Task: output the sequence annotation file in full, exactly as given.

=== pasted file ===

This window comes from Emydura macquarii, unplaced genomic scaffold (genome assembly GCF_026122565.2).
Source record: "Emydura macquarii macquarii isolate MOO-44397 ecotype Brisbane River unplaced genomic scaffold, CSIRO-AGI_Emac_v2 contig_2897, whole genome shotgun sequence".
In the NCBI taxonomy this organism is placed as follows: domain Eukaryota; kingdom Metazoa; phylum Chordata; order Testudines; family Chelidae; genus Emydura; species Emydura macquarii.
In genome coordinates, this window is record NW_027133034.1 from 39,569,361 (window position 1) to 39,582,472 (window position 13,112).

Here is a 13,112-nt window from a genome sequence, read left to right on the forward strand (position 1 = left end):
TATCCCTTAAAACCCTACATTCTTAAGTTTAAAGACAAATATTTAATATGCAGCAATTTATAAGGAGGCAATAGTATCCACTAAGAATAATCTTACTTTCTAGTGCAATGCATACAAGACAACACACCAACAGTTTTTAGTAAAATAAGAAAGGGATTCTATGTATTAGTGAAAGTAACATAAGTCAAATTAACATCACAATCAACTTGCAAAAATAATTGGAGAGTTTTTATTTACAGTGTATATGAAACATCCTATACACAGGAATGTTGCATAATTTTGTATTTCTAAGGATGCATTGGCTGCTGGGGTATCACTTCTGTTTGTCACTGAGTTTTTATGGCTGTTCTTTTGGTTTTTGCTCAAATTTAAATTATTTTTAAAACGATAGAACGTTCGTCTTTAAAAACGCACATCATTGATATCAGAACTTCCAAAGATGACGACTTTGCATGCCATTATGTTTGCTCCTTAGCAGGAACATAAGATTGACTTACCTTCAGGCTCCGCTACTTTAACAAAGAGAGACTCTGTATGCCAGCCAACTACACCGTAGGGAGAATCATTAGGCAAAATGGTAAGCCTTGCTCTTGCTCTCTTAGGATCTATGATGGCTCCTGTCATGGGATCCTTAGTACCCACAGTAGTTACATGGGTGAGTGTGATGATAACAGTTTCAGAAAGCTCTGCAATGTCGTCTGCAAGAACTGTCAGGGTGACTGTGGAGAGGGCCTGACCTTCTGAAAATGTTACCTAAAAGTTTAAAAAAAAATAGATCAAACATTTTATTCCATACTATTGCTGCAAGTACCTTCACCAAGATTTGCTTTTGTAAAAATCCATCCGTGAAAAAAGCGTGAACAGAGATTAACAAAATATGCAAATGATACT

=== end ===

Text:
This window comes from Emydura macquarii, unplaced genomic scaffold (genome assembly GCF_026122565.2).
Source record: "Emydura macquarii macquarii isolate MOO-44397 ecotype Brisbane River unplaced genomic scaffold, CSIRO-AGI_Emac_v2 contig_2897, whole genome shotgun sequence".
In the NCBI taxonomy this organism is placed as follows: domain Eukaryota; kingdom Metazoa; phylum Chordata; order Testudines; family Chelidae; genus Emydura; species Emydura macquarii.
In genome coordinates, this window is record NW_027133034.1 from 39,569,361 (window position 1) to 39,582,472 (window position 13,112).

Here is a 13,112-nt window from a genome sequence, read left to right on the forward strand (position 1 = left end):
TATCCCTTAAAACCCTACATTCTTAAGTTTAAAGACAAATATTTAATATGCAGCAATTTATAAGGAGGCAATAGTATCCACTAAGAATAATCTTACTTTCTAGTGCAATGCATACAAGACAACACACCAACAGTTTTTAGTAAAATAAGAAAGGGATTCTATGTATTAGTGAAAGTAACATAAGTCAAATTAACATCACAATCAACTTGCAAAAATAATTGGAGAGTTTTTATTTACAGTGTATATGAAACATCCTATACACAGGAATGTTGCATAATTTTGTATTTCTAAGGATGCATTGGCTGCTGGGGTATCACTTCTGTTTGTCACTGAGTTTTTATGGCTGTTCTTTTGGTTTTTGCTCAAATTTAAATTATTTTTAAAACGATAGAACGTTCGTCTTTAAAAACGCACATCATTGATATCAGAACTTCCAAAGATGACGACTTTGCATGCCATTATGTTTGCTCCTTAGCAGGAACATAAGATTGACTTACCTTCAGGCTCCGCTACTTTAACAAAGAGAGACTCTGTATGCCAGCCAACTACACCGTAGGGAGAATCATTAGGCAAAATGGTAAGCCTTGCTCTTGCTCTCTTAGGATCTATGATGGCTCCTGTCATGGGATCCTTAGTACCCACAGTAGTTACATGGGTGAGTGTGATGATAACAGTTTCAGAAAGCTCTGCAATGTCGTCTGCAAGAACTGTCAGGGTGACTGTGGAGAGGGCCTGACCTTCTGAAAATGTTACCTAAAAGTTTAAAAAAAAATAGATCAAACATTTTATTCCATACTATTGCTGCAAGTACCTTCACCAAGATTTGCTTTTGTAAAAATCCATCCGTGAAAAAAGCGTGAACAGAGATTAACAAAATATGCAAATGATACT